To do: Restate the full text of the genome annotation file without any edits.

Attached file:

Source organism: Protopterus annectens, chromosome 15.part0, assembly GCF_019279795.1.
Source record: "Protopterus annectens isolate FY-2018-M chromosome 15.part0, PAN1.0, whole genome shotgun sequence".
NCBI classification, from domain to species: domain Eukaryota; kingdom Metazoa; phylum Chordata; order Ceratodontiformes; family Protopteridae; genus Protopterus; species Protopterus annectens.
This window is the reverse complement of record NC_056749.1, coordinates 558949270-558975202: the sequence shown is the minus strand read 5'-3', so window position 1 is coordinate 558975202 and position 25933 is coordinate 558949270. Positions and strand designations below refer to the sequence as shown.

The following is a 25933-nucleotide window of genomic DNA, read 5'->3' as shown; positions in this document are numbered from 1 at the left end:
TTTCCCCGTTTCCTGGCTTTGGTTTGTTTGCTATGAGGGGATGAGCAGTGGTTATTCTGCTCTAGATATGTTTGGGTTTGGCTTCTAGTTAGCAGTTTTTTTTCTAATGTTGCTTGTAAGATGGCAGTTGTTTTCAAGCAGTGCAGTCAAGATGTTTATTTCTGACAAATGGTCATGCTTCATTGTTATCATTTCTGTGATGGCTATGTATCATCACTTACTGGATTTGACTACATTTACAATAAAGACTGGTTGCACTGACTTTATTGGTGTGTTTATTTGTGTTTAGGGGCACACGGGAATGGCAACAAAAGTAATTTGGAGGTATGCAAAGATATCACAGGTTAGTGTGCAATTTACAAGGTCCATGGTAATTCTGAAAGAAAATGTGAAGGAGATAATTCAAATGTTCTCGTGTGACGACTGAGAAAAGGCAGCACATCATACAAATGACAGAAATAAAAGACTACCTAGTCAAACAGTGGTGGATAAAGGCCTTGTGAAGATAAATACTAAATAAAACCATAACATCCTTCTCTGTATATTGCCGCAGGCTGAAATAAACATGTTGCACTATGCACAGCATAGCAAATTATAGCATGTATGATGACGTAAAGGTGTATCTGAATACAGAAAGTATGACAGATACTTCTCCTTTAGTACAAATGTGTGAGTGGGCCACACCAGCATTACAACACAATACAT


Source organism: Protopterus annectens, chromosome 15.part0, assembly GCF_019279795.1.
Source record: "Protopterus annectens isolate FY-2018-M chromosome 15.part0, PAN1.0, whole genome shotgun sequence".
NCBI classification, from domain to species: domain Eukaryota; kingdom Metazoa; phylum Chordata; order Ceratodontiformes; family Protopteridae; genus Protopterus; species Protopterus annectens.
This window is the reverse complement of record NC_056749.1, coordinates 558949270-558975202: the sequence shown is the minus strand read 5'-3', so window position 1 is coordinate 558975202 and position 25933 is coordinate 558949270. Positions and strand designations below refer to the sequence as shown.

The following is a 25933-nucleotide window of genomic DNA, read 5'->3' as shown; positions in this document are numbered from 1 at the left end:
TTTCCCCGTTTCCTGGCTTTGGTTTGTTTGCTATGAGGGGATGAGCAGTGGTTATTCTGCTCTAGATATGTTTGGGTTTGGCTTCTAGTTAGCAGTTTTTTTTCTAATGTTGCTTGTAAGATGGCAGTTGTTTTCAAGCAGTGCAGTCAAGATGTTTATTTCTGACAAATGGTCATGCTTCATTGTTATCATTTCTGTGATGGCTATGTATCATCACTTACTGGATTTGACTACATTTACAATAAAGACTGGTTGCACTGACTTTATTGGTGTGTTTATTTGTGTTTAGGGGCACACGGGAATGGCAACAAAAGTAATTTGGAGGTATGCAAAGATATCACAGGTTAGTGTGCAATTTACAAGGTCCATGGTAATTCTGAAAGAAAATGTGAAGGAGATAATTCAAATGTTCTCGTGTGACGACTGAGAAAAGGCAGCACATCATACAAATGACAGAAATAAAAGACTACCTAGTCAAACAGTGGTGGATAAAGGCCTTGTGAAGATAAATACTAAATAAAACCATAACATCCTTCTCTGTATATTGCCGCAGGCTGAAATAAACATGTTGCACTATGCACAGCATAGCAAATTATAGCATGTATGATGACGTAAAGGTGTATCTGAATACAGAAAGTATGACAGATACTTCTCCTTTAGTACAAATGTGTGAGTGGGCCACACCAGCATTACAACACAATACAT